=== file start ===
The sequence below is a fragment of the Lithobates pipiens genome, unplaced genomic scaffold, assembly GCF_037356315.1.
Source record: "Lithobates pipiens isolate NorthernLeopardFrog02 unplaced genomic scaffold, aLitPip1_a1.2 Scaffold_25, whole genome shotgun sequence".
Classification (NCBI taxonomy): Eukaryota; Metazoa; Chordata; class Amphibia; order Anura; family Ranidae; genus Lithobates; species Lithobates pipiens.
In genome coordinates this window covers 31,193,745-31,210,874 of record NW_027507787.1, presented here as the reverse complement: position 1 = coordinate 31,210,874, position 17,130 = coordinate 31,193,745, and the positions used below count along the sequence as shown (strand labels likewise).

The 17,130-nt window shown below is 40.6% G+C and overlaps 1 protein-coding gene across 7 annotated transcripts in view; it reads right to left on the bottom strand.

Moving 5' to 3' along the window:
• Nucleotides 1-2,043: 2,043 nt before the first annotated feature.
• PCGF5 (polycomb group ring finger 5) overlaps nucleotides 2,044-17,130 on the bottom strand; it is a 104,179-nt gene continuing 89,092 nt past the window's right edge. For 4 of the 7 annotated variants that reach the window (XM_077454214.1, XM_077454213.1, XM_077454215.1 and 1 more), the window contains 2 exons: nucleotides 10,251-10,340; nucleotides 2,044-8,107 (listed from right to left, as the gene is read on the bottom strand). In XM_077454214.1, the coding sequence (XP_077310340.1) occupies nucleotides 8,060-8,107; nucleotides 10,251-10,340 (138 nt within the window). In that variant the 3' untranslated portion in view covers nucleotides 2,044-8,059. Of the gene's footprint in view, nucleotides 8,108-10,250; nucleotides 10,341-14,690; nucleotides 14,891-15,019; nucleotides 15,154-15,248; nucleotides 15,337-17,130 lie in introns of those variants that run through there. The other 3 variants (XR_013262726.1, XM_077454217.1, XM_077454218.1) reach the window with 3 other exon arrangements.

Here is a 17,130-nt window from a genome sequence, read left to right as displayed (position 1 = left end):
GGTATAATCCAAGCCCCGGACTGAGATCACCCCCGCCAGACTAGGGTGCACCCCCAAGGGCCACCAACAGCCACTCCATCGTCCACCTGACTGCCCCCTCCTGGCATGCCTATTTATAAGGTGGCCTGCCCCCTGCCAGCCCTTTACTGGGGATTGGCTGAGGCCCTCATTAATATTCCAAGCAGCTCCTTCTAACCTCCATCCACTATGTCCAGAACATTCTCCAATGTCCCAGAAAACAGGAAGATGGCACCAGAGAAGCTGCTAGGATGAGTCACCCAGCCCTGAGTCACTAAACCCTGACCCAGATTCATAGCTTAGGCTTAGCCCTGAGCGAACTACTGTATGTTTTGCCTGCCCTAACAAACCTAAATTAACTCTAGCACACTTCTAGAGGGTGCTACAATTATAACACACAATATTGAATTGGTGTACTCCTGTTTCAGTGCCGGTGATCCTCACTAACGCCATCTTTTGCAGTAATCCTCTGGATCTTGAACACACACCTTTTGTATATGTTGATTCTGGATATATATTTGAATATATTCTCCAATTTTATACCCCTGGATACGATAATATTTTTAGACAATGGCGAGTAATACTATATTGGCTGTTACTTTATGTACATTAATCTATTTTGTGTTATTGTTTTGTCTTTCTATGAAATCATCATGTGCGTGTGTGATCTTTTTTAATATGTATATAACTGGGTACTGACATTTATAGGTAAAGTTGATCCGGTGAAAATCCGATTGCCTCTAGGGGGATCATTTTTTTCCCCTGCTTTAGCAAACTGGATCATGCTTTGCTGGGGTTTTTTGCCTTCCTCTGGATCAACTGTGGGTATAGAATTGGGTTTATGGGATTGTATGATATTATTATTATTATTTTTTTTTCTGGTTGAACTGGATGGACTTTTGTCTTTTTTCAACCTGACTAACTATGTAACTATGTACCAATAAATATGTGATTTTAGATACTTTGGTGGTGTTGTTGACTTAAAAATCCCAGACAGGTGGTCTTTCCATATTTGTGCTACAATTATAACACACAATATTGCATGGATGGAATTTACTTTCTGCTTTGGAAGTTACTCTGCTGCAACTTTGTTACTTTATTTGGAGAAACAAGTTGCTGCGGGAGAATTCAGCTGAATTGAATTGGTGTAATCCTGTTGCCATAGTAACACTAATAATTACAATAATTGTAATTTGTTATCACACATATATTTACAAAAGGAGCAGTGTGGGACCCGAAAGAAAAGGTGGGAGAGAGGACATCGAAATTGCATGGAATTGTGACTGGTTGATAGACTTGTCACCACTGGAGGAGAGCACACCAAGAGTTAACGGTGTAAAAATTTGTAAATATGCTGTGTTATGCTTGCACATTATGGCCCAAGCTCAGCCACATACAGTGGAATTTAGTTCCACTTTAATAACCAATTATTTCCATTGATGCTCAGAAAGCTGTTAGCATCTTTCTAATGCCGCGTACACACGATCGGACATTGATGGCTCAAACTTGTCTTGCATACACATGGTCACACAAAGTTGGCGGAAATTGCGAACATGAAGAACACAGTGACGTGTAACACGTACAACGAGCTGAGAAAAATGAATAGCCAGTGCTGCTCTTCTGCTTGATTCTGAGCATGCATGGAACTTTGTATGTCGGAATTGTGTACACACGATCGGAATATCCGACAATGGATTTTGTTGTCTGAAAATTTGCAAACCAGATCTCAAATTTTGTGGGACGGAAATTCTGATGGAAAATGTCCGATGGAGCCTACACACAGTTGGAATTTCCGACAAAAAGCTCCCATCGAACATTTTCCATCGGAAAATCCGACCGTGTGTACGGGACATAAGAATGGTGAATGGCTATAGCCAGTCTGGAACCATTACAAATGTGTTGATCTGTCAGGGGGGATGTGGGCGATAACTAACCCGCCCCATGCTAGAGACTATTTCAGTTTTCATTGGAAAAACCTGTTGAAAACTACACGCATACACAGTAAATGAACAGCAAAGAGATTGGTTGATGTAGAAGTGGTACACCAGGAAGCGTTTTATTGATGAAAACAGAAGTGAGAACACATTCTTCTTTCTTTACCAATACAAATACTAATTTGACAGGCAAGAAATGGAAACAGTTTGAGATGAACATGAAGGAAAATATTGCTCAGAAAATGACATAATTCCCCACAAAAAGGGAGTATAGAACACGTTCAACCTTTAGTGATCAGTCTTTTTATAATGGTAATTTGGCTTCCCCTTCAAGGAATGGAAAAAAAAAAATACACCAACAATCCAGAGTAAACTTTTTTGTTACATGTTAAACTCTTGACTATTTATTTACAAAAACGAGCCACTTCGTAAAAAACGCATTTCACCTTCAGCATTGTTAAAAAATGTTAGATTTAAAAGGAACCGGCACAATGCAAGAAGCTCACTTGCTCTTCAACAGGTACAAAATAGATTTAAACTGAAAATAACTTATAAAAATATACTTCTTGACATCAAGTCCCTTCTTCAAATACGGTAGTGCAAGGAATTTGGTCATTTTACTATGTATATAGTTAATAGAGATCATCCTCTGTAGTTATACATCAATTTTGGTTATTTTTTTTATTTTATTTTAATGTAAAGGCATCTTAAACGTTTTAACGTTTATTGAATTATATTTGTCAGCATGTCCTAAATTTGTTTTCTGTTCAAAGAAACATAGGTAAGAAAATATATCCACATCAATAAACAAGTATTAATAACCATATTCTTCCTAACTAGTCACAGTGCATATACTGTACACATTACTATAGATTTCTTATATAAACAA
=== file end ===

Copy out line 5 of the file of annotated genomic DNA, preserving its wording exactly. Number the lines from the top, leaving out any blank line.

The 17,130-nt window shown below is 40.6% G+C and overlaps 1 protein-coding gene across 7 annotated transcripts in view; it reads right to left on the bottom strand.